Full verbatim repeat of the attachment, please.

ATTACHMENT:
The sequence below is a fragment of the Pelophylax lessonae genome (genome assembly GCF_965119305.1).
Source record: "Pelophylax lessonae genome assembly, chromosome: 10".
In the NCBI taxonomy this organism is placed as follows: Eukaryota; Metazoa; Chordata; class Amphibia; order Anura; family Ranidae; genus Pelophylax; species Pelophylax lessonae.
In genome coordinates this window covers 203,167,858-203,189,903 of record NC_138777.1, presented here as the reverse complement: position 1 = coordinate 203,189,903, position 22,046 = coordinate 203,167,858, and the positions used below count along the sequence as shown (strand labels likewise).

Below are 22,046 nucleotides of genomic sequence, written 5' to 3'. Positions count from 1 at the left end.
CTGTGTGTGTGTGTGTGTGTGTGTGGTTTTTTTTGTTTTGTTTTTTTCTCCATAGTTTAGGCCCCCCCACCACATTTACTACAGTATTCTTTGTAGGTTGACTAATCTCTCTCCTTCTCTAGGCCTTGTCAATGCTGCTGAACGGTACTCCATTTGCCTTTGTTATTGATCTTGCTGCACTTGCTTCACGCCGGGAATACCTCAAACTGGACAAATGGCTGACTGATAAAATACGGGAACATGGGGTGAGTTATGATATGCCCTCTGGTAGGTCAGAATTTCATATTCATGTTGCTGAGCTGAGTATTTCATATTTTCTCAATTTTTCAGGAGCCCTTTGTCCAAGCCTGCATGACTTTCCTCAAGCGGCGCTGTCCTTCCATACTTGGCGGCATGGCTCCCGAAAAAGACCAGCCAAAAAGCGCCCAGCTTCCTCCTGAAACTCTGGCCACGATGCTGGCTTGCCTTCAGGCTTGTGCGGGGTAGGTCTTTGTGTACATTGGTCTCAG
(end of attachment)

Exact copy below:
The sequence below is a fragment of the Pelophylax lessonae genome (genome assembly GCF_965119305.1).
Source record: "Pelophylax lessonae genome assembly, chromosome: 10".
In the NCBI taxonomy this organism is placed as follows: Eukaryota; Metazoa; Chordata; class Amphibia; order Anura; family Ranidae; genus Pelophylax; species Pelophylax lessonae.
In genome coordinates this window covers 203,167,858-203,189,903 of record NC_138777.1, presented here as the reverse complement: position 1 = coordinate 203,189,903, position 22,046 = coordinate 203,167,858, and the positions used below count along the sequence as shown (strand labels likewise).

Below are 22,046 nucleotides of genomic sequence, written 5' to 3'. Positions count from 1 at the left end.
CTGTGTGTGTGTGTGTGTGTGTGTGGTTTTTTTTGTTTTGTTTTTTTCTCCATAGTTTAGGCCCCCCCACCACATTTACTACAGTATTCTTTGTAGGTTGACTAATCTCTCTCCTTCTCTAGGCCTTGTCAATGCTGCTGAACGGTACTCCATTTGCCTTTGTTATTGATCTTGCTGCACTTGCTTCACGCCGGGAATACCTCAAACTGGACAAATGGCTGACTGATAAAATACGGGAACATGGGGTGAGTTATGATATGCCCTCTGGTAGGTCAGAATTTCATATTCATGTTGCTGAGCTGAGTATTTCATATTTTCTCAATTTTTCAGGAGCCCTTTGTCCAAGCCTGCATGACTTTCCTCAAGCGGCGCTGTCCTTCCATACTTGGCGGCATGGCTCCCGAAAAAGACCAGCCAAAAAGCGCCCAGCTTCCTCCTGAAACTCTGGCCACGATGCTGGCTTGCCTTCAGGCTTGTGCGGGGTAGGTCTTTGTGTACATTGGTCTCAG